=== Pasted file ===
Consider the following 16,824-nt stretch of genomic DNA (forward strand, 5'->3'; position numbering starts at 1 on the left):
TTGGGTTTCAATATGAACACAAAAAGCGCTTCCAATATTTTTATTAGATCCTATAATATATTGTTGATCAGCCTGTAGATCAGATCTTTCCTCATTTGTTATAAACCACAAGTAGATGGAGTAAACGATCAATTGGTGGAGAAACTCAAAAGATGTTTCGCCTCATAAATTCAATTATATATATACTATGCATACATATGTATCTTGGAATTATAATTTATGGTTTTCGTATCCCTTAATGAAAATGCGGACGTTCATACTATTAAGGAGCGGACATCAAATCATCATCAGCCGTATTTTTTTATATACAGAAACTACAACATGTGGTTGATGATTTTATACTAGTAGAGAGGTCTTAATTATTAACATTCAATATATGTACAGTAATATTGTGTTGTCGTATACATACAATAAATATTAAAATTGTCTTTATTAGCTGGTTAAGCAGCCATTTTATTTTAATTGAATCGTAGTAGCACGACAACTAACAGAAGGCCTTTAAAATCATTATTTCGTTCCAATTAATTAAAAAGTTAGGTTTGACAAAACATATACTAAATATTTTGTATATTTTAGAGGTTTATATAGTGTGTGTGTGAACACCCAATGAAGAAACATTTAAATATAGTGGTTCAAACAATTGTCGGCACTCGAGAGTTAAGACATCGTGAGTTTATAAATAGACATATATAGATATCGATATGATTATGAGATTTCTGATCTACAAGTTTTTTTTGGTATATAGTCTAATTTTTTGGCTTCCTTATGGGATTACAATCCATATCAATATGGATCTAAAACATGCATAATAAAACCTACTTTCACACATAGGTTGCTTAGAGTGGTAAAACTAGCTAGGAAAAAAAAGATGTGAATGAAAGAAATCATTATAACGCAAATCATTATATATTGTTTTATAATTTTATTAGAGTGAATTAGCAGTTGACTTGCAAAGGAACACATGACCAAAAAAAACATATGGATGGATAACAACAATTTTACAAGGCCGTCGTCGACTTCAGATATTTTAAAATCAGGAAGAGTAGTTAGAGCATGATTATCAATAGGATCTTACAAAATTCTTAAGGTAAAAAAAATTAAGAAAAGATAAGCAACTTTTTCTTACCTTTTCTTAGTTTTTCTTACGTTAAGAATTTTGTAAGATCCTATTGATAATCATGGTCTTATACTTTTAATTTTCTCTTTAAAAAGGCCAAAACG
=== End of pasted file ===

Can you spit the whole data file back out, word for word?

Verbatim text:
Consider the following 16,824-nt stretch of genomic DNA (forward strand, 5'->3'; position numbering starts at 1 on the left):
TTGGGTTTCAATATGAACACAAAAAGCGCTTCCAATATTTTTATTAGATCCTATAATATATTGTTGATCAGCCTGTAGATCAGATCTTTCCTCATTTGTTATAAACCACAAGTAGATGGAGTAAACGATCAATTGGTGGAGAAACTCAAAAGATGTTTCGCCTCATAAATTCAATTATATATATACTATGCATACATATGTATCTTGGAATTATAATTTATGGTTTTCGTATCCCTTAATGAAAATGCGGACGTTCATACTATTAAGGAGCGGACATCAAATCATCATCAGCCGTATTTTTTTATATACAGAAACTACAACATGTGGTTGATGATTTTATACTAGTAGAGAGGTCTTAATTATTAACATTCAATATATGTACAGTAATATTGTGTTGTCGTATACATACAATAAATATTAAAATTGTCTTTATTAGCTGGTTAAGCAGCCATTTTATTTTAATTGAATCGTAGTAGCACGACAACTAACAGAAGGCCTTTAAAATCATTATTTCGTTCCAATTAATTAAAAAGTTAGGTTTGACAAAACATATACTAAATATTTTGTATATTTTAGAGGTTTATATAGTGTGTGTGTGAACACCCAATGAAGAAACATTTAAATATAGTGGTTCAAACAATTGTCGGCACTCGAGAGTTAAGACATCGTGAGTTTATAAATAGACATATATAGATATCGATATGATTATGAGATTTCTGATCTACAAGTTTTTTTTGGTATATAGTCTAATTTTTTGGCTTCCTTATGGGATTACAATCCATATCAATATGGATCTAAAACATGCATAATAAAACCTACTTTCACACATAGGTTGCTTAGAGTGGTAAAACTAGCTAGGAAAAAAAAGATGTGAATGAAAGAAATCATTATAACGCAAATCATTATATATTGTTTTATAATTTTATTAGAGTGAATTAGCAGTTGACTTGCAAAGGAACACATGACCAAAAAAAACATATGGATGGATAACAACAATTTTACAAGGCCGTCGTCGACTTCAGATATTTTAAAATCAGGAAGAGTAGTTAGAGCATGATTATCAATAGGATCTTACAAAATTCTTAAGGTAAAAAAAATTAAGAAAAGATAAGCAACTTTTTCTTACCTTTTCTTAGTTTTTCTTACGTTAAGAATTTTGTAAGATCCTATTGATAATCATGGTCTTATACTTTTAATTTTCTCTTTAAAAAGGCCAAAACG